TEMPE, Ariz. -- One thing Arizona Cardinals coach Bruce Arians has shown during his first four seasons as Arizona's head coach is that he's not shy about playing rookies if he believes they're ready and can contribute.
Arians has also proven he's not shy about telling the whole world when a rookie doesn't live up to expectations. For this year's rookie class, both drafted and undrafted, there are plenty of opportunities for them to get on the field.
Though Arians likes to say rookies aren't ready to play until Thanksgiving, here are five who could use training camp as a way to make a mark in Week 1. They report to training camp this weekend at University of Phoenix Stadium:
S Budda Baker: The Cardinals' second-round pick has the most to gain -- or lose -- during camp among the rookies. He missed all of OTAs and minicamp because NFL rules prevent rookies who attend colleges that use the quarters system (such as Baker's University of Washington) from reporting for their new jobs until the school's graduation day. Though he had daily phone calls with secondary coach Nick Rapone and had every practice uploaded to his tablet, Baker hasn't played a practice down in Arizona's defense or alongside new teammates. There will undoubtedly be a learning curve for Baker, but he can impress quickly if he can pick up the scheme from the moment he steps foot in Glendale.
WR Carlton Agudosi: He's one of the most intriguing rookies in this year's class. He stands 6-foot-6 and has the type of long legs that can get him through the second level of a defense in the blink of an eye -- perfect for the type of downfield scheme Arians likes to run. But Agudosi will be fighting for a job seemingly every day as Arizona boasts a group of wide receivers 12-men deep -- all of whom Arians can see playing for an NFL team. There might be a spot available on the 53-man roster for Agudosi, but he'll have to be nearly flawless every practice and prove he can make plays -- especially along the boundary -- that the Cardinals need.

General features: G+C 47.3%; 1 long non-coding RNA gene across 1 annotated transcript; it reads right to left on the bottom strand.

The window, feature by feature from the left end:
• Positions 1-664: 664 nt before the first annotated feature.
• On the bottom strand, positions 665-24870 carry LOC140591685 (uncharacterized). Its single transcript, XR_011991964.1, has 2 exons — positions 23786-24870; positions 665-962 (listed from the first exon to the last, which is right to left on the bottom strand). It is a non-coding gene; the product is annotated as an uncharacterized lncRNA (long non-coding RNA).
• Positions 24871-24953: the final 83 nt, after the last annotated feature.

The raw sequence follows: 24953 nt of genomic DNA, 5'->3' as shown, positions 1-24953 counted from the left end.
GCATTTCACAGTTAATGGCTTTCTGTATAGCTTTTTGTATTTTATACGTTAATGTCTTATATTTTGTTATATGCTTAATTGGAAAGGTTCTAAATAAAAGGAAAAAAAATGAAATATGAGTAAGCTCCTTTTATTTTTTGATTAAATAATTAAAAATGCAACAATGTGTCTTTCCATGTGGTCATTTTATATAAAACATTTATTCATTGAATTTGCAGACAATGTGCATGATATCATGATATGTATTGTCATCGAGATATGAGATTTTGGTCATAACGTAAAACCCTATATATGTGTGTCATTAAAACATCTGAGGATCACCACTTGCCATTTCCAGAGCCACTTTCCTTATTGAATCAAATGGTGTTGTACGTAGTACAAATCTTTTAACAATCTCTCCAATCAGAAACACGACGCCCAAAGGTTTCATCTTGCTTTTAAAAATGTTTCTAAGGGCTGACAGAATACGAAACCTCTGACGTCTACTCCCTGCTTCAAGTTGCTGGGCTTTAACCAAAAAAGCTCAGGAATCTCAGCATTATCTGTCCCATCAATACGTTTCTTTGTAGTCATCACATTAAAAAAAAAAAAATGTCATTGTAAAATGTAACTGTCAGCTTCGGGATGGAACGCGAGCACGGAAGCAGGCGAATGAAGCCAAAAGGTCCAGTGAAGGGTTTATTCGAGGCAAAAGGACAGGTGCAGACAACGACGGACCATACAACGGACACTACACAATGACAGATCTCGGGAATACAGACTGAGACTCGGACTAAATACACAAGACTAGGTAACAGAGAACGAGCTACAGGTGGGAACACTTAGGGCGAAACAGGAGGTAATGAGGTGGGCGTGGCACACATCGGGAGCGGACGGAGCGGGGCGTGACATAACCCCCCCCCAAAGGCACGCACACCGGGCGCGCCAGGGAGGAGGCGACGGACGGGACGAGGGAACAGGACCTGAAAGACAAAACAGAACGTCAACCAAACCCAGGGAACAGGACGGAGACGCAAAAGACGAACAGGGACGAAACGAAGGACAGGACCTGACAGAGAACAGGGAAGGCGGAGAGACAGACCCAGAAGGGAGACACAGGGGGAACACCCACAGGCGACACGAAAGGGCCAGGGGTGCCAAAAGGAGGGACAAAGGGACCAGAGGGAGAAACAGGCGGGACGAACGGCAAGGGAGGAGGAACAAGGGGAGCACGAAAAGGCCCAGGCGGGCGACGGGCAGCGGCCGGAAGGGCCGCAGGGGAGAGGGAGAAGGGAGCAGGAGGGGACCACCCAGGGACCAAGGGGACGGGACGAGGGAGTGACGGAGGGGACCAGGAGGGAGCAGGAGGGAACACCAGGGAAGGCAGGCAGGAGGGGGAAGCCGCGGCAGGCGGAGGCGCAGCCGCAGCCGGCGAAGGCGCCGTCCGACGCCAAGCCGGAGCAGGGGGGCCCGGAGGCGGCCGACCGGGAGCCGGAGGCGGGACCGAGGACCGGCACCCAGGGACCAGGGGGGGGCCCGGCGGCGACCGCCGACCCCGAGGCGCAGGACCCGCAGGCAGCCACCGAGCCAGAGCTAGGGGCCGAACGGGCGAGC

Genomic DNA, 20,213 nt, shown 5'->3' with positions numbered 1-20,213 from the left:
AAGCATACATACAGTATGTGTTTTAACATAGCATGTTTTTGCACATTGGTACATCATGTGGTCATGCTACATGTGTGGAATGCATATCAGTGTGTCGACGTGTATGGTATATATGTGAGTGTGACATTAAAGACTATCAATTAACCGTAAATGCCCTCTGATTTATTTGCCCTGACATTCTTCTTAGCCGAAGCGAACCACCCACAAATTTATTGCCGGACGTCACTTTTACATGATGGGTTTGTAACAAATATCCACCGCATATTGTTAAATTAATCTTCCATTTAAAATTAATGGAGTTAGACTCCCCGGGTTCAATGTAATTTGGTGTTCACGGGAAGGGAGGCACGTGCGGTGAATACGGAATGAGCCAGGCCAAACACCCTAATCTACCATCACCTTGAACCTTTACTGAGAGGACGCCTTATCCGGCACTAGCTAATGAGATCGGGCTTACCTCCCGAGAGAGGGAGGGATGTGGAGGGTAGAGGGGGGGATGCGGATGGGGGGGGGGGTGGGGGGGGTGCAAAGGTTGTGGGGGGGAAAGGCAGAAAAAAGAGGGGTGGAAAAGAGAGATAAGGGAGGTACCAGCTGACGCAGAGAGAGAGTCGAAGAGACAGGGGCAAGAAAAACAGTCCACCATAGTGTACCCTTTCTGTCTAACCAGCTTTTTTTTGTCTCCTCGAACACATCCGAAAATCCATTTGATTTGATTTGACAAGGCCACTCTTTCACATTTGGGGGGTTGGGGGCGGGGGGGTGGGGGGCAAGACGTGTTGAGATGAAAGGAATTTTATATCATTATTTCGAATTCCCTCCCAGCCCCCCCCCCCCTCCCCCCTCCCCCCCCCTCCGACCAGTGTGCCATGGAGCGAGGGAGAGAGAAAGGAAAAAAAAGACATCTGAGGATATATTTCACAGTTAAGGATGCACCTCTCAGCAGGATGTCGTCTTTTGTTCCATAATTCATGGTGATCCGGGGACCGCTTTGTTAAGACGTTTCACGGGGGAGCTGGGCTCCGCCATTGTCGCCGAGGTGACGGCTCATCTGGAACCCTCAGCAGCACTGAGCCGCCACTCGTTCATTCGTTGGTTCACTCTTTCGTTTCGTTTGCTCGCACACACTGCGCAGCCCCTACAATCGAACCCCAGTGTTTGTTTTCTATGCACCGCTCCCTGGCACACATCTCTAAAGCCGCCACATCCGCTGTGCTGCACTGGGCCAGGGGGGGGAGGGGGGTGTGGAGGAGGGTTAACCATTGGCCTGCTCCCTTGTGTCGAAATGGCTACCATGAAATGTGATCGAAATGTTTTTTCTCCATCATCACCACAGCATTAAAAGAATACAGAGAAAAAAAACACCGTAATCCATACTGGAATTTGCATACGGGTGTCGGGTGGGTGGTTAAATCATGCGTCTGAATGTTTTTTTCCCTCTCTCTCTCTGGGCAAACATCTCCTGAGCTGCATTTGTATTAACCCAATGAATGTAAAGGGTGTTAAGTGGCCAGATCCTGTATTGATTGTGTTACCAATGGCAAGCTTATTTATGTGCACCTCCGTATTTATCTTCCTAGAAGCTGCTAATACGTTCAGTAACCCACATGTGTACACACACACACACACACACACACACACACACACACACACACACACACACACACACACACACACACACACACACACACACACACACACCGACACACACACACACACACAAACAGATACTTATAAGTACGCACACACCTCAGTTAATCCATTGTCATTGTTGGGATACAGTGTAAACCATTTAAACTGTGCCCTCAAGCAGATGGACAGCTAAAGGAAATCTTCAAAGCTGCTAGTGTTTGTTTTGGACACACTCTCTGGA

LB Haason Reddick: Being a first-round pick comes with a certain level of interest and expectations, but Reddick's first NFL training camp will be more important any other rookie's because he needs to prove he can make a smooth transition to inside linebacker after a career of rushing the passer off the edge as a defensive end. He's only been playing inside linebacker since late January, but the adjustment looks seamless. If he can continue playing at that level once the team can start hitting on Monday, then the Cardinals' investment in Reddick will look even better.
TE Ricky Seals-Jones: If there's one position where a rookie can squeeze himself into a roster spot, it's at tight end. Two spots are locked in (Jermaine Gresham and Troy Niklas). Ifeanyi Momah should make the roster with a good camp. That leaves one, maybe two opportunities for Seals-Jones, a converted wide receiver who played his college football at Texas A&M. He certainly has the pedigree: His cousin is Hall of Fame running back Eric Dickerson. Seals-Jones fits the mold for a Cardinals' tight end at 6-foot-5 and 243 pounds, and if he can enjoy blocking as much as Arians wants his tight ends to block, he might find himself on the roster come September.
CB Sojourn Shelton: There's a reason the Cardinals reportedly gave Shelton a $25,000 signing bonus to play for them as an undrafted free agent: They believed he could compete for a spot -- either starting or as a backup -- in an already slim cornerback room. The starting job will be a battle between Justin Bethel and Brandon Williams, but Shelton could make a case to be a backup or nickel corner by outplaying fellow rookie Rudy Ford. If Shelton can prove he's capable of being an NFL cornerback, he might not find a spot this season, but he could be part of the Cards' long-term plans should Bethel move on after this season.